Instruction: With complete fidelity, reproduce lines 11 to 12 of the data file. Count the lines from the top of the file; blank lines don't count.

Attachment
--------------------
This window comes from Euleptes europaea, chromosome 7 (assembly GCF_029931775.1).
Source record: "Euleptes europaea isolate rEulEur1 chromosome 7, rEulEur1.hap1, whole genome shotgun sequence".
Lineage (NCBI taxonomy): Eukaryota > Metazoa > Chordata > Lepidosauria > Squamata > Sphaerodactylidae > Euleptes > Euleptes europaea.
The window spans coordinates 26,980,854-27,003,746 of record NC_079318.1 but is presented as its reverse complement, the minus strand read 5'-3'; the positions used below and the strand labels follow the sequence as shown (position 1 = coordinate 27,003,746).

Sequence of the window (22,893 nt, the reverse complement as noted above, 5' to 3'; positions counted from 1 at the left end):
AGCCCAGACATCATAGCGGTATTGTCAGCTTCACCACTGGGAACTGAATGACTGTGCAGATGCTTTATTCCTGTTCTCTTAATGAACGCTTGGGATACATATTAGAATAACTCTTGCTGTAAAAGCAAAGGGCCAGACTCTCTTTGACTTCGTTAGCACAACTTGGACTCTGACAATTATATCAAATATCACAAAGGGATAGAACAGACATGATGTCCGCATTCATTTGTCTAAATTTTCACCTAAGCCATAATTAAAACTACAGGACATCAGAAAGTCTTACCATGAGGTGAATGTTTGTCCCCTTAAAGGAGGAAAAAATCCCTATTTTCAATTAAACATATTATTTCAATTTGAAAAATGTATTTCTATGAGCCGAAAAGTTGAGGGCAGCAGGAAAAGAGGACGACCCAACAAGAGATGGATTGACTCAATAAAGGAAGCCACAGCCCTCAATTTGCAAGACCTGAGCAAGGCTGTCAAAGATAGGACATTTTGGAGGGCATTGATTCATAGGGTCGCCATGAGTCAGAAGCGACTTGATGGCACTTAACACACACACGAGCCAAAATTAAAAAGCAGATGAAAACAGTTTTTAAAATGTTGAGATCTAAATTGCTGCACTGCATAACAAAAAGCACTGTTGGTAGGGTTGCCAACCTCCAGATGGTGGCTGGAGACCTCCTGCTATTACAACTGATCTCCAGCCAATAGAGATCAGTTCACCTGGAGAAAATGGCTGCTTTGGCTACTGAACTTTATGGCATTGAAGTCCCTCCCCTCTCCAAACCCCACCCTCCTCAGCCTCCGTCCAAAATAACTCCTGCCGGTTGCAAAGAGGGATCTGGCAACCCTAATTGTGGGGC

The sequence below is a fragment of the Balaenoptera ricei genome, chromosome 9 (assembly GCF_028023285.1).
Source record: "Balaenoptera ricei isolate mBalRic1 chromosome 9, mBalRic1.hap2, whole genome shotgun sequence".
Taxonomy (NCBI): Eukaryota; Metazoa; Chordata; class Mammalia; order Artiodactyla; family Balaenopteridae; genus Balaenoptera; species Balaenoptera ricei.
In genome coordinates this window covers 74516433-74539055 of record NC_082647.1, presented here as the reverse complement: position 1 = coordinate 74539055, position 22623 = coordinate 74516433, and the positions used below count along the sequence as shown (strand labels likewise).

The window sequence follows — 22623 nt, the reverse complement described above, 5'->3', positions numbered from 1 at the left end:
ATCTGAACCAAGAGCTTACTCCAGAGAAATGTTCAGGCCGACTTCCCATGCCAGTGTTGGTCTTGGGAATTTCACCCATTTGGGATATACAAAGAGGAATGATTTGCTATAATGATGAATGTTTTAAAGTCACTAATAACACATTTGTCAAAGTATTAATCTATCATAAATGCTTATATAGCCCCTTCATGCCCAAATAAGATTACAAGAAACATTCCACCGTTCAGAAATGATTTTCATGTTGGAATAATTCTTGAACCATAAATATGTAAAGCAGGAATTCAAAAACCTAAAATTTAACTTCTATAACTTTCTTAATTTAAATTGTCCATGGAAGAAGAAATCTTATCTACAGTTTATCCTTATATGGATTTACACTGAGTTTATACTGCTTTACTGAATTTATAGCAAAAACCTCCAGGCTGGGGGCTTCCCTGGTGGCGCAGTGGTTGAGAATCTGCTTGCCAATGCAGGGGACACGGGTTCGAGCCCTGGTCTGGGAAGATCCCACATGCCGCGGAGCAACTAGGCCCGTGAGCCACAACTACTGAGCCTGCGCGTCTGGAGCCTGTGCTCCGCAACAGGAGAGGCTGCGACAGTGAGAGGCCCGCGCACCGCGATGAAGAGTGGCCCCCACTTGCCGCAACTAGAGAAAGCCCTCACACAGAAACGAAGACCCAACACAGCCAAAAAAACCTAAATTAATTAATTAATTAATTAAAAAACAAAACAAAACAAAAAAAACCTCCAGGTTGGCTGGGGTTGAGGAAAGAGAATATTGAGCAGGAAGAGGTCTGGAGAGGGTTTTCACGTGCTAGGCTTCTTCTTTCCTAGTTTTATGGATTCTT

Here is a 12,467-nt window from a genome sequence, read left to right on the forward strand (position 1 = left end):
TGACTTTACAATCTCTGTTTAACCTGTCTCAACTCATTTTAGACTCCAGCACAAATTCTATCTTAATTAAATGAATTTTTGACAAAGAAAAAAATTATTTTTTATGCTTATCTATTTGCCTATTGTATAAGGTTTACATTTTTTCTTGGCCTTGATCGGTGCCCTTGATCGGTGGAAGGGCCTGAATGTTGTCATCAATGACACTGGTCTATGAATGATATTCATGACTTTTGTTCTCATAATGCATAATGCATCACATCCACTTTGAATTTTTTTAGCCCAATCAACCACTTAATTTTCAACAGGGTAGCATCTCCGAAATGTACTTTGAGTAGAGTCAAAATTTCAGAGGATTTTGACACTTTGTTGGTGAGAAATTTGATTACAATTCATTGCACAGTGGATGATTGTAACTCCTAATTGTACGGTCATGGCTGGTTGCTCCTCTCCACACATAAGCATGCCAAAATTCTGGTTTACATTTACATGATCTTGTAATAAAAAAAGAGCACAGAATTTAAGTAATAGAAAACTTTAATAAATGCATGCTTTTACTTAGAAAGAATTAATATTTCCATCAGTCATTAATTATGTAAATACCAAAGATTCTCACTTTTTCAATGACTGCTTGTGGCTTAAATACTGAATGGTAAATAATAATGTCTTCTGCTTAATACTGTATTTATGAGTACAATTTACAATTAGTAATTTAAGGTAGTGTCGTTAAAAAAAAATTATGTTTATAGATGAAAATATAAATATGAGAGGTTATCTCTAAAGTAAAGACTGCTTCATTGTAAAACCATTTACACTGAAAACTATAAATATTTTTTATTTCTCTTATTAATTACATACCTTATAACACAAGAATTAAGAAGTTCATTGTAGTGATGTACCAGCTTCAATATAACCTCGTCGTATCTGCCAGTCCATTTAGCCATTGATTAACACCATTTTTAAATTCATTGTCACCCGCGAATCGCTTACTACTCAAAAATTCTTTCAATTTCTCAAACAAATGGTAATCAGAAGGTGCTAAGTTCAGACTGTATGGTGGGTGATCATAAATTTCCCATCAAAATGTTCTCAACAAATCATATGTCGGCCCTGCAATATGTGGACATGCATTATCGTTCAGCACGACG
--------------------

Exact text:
The window sequence follows — 22623 nt, the reverse complement described above, 5'->3', positions numbered from 1 at the left end:
ATCTGAACCAAGAGCTTACTCCAGAGAAATGTTCAGGCCGACTTCCCATGCCAGTGTTGGTCTTGGGAATTTCACCCATTTGGGATATACAAAGAGGAATGATTTGCTATAATGATGAATGTTTTAAAGTCACTAATAACACATTTGTCAAAGTATTAATCTATCATAAATGCTTATATAGCCCCTTCATGCCCAAATAAGATTACAAGAAACATTCCACCGTTCAGAAATGATTTTCATGTTGGAATAATTCTTGAACCATAAATATGTAAAGCAGGAATTCAAAAACCTAAAATTTAACTTCTATAACTTTCTTAATTTAAATTGTCCATGGAAGAAGAAATCTTATCTACAGTTTATCCTTATATGGATTTACACTGAGTTTATACTGCTTTACTGAATTTATAGCAAAAACCTCCAGGCTGGGGGCTTCCCTGGTGGCGCAGTGGTTGAGAATCTGCTTGCCAATGCAGGGGACACGGGTTCGAGCCCTGGTCTGGGAAGATCCCACATGCCGCGGAGCAACTAGGCCCGTGAGCCACAACTACTGAGCCTGCGCGTCTGGAGCCTGTGCTCCGCAACAGGAGAGGCTGCGACAGTGAGAGGCCCGCGCACCGCGATGAAGAGTGGCCCCCACTTGCCGCAACTAGAGAAAGCCCTCACACAGAAACGAAGACCCAACACAGCCAAAAAAACCTAAATTAATTAATTAATTAATTAAAAAACAAAACAAAACAAAAAAAACCTCCAGGTTGGCTGGGGTTGAGGAAAGAGAATATTGAGCAGGAAGAGGTCTGGAGAGGGTTTTCACGTGCTAGGCTTCTTCTTTCCTAGTTTTATGGATTCTT